Friday, 23rd September, 2022

[Day 921]

Today dawned quite bright so after our showers, Meg and I were keen to get into the park for our daily walk. We went by car to pick up our copy of The Times and then made our way to our usual park bench. We were joined by Seasoned World Traveller and then a few minutes later by an elderly Irish couple who we know through being the friends of our other Irish friends. After all of our chats we returned home to view what has been happening with the Chancellor’s mini-budget about which more later. When I go out in the open, I have taken to wearing an Australian style black leather hat. This hat has been my constant companion for some years now and in the past, people have stopped me in the street to mention that ‘I don’t recognise you but I recognise the hat’ Actually, this hat was the second of its genre that I have owned – the first in the series was actually bought in a charity shop for about £4 whereas the second was actually replaced, after I left the first in a pub in Winchester. As part of the ordering process, I actually spoke with the suppliers who informed me that when this style of hat is inadvertently left behind somewhere it is never, never handed in – an action I can understand, even though I do not sympathise with it. To keep these hats in good condition, I give them a fairly generous polishing with black boot polish which, after it is polished up, certainly both repels and sheds the rain after a brief shower. Now to get to the point- I have actually lost my hat somewhere. Family and friends have kept infuriately saying to me ‘Where have you lost it?’ which, if I knew, would mean that the hat was no longer lost or was in a general location where I could look for it. Needless to say, I have looked at every likely place in the house where it is liable to be and even looked around our regular park bench and also in the clinic where I do my Pilates at midday every Tuesday. Yesterday afternoon as the hat was well and truly lost, I had to put into operation ‘Plan B’ which is to start to wear the identical hat which I had previously bought and placed into reserve, knowing that it could only be a matter of time before its predecessor was lost, abandoned or stolen. The replaced hat I do admit although it is the same colour, size and style of the previous one does looks newer and dare I say, somewhat smarter as well. When my son called round and remarked that I had evidently found my hat, I confessed and told him it was a brand new one. He wryly remarked that no doubt I would get round to ordering a duplicate so when my new hat was lost (hopefully many years into the future), I would still have a replacement in store. However, he knows me too well as I was able to inform him that a replacement, reserve hat was already on order (courtesy of a quick search on the internet where I found a quality replacement at what I thought was a very reasonable price).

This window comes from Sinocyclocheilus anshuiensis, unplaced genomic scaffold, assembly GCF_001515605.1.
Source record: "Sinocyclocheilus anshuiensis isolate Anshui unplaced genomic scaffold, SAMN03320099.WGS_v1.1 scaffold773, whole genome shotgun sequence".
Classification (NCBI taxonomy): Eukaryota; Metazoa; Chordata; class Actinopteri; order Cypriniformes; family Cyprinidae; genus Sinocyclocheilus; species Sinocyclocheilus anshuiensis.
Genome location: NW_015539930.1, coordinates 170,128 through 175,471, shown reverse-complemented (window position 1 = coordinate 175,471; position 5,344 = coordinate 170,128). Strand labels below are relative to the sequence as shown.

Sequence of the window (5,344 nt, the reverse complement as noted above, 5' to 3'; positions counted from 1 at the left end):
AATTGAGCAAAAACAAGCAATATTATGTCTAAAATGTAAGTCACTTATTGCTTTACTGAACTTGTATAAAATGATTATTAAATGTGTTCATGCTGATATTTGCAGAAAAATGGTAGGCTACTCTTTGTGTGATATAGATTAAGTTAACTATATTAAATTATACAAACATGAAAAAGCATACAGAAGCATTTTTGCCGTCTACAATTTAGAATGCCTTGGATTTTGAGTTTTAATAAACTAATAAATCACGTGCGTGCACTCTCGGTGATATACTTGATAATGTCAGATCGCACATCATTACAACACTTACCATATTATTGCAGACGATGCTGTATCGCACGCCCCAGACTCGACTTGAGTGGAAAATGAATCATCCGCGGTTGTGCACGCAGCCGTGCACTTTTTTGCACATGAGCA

The ‘mini-budget’ (so called rather than an ‘actual’ budget in order to avoid any scrutiny by the Office for Budget Responsibility – interesting!) has actually turned out to be anything but ‘mini’. The Chancellor has announced the biggest tax cuts for about half a century, the effect being to shovel enormous amounts of money towards the already wealthy whilst the poor who pay practically no income tax, or none, will not benefit at all. This is financed by absolutely enormous borrowing estimated to be some £45 billion. This is pure ‘supply side’ economics in which economic growth is prioritised over every other economic aim. The government argues the action being taken will help bolster economic growth and increase the tax to fund public services. But critics argue the measures are a risk when public debt is already high and the cost of borrowing is rising. What the public reaction is going to be to such an unprecedented redistribution of wealth towards the already wealthy is going to be fascinating. When commentators have remarked to government ministers that these tax reforms are not ‘fair’ then a response has already been agreed. This is to argue that as the wealthy already pay more than their fair share of taxes then it is not unfair to hand some money back to them. The consensus view appears to be that the government has engaged upon the most enormous gamble – it is not impossible that ‘trickle down’ from the very wealthy might occur but it is extremely unlikely. The reactions of the stock markets i.e. those who actually lend us the money is interesting. The pound has fallen below $1.09 for the first time in 37 years. It was down by more than 3 cents on the day after US bank Citi declared the currency was facing the prospect of a confidence crisis. Even some Tory MP’s are unhappy as the Tory’s reputation for financial prudence is called into question. One cynical view is that the Tories know they are going to lose the next election so they are enriching themselves and their rich friends whilst they can and before they may be out of power for a generation.